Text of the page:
See, Slayer underwent a transformation of sorts after the release of "Seasons in the Abyss". Dave Lombardo left the band and was replaced with former Forbidden drummer Paul Bostaph. The result was a shift in sound and direction for Slayer. In many ways, they got harder and faster and went back to their roots a bit, I think probably to silence critics who saw the loss of their long-time drummer as the beginning of the end for the band, but at the same time there was a certain groove and way that Lombardo drummed around Slayer's rhythms that was as important to the Slayer sound as the King/Hanneman twin leads or Tom Araya's vocals. Not to knock Bostaph, I saw them live both with Paul and Dave on drums and Paul Bostaph handled business and helped the band to record some truly epic shit, but it's almost like Van Halen with David Lee Roth and Sammy Hagar. They're in many ways the same band, but in very specific ways completely different.
So, my number 5 song is "War Ensemble". Like "Mandatory Suicide" it's also a song about the horrors of war and the hypocrisy of men in power sending men without power to fight and die on their behalf. You could easily categorize 90% of the Slayer songs ever written as being about one of 4 topics - Satanism, Nazism, war or serial killers. Like I said before, there is a fascination with the extremes of man in Slayer's music. An attempt to profile and explore the minds of those who are capable of committing the worst atrocities imaginable. That, through exploring these topics and understanding the evil and sickness behind them, perhaps we can learn about the depths of our own depravity, and see how the same kinds of sickness and evil exist in other, more subtle forms in our society. Plus, this song fucking rips ass. Seriously, this song ignites the mosh pit like a keg of dynamite.
From the first Slayer studio album, "Show No Mercy". Slayer still plays this song live, nearly 30 years after recording it, which just shows how well their music has stood the test of time, and further supports my choice to only include their first 5 albums in this top 9 list. Like I said, the Slayer of today is still Slayer, but classic Slayer is what their entire reputation is built upon and it all started with this album. This was Slayer when the world wasn't ready for them yet. This album was controversial simply because few bands were doing anything remotely close to this level of intensity, speed and with the imagery and lyrical content. When death metal was still sperm in the balls of Floridian headbangers, when grindcore was still a bunch of pissed off British post-punkers looking for a sound, when black metal was still a group of Satan-worshiping Norwegians talking about burning churches and painting their faces, Slayer was showing a world who had just barely figured out how to handle Metallica's "Kill 'Em All" that it could get a LOT harder, darker and scarier, and this was just the tip of the iceberg.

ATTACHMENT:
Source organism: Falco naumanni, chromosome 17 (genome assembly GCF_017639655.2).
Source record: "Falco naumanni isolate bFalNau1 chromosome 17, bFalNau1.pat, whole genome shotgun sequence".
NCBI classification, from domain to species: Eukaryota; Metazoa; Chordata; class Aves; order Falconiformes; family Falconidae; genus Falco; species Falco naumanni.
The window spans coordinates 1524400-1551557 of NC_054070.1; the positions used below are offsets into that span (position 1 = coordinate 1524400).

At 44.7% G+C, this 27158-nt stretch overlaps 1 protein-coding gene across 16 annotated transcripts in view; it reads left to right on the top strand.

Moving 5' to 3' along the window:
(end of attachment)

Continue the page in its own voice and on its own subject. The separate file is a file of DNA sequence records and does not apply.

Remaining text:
3. Hell Awaits
The first time I ever heard this song, the intro almost made me shit my pants. That creepy back-masked chant with the demonic voice right before the drums kick in had me thinking "Oh shit, a demon is about to summon from this motherfucker right now!" This song is pure, evil sickness. Not only does it start off heavy as all hell, as is the Slayer formula for success, but it kicks into an insane fast rhythm and then Tom's vocals come in with a rapid-fire delivery that sounds like an auctioneer from hell. It's like "blarbafargabladdablah fariginavano! Shimmy namma bladdafarga minganomimom HELL AWAITS!" Who needs guttural, death metal growls when you can just yell your lyrics out so fast that nobody can keep up with them! Shit's brutal as hell son, and as you can see from the end of this clip, Slayer has been transitioning from "Hell Awaits" into "Antichrist" in their live show, pretty much as long as they've been playing live. They did it in every show I've seen. They did it on their "Decade of Aggression" CD and every live DVD since. It's as much a trademark of their performance as the blood red lights that come on right before "Raining Blood", but I'll get to that in a minute...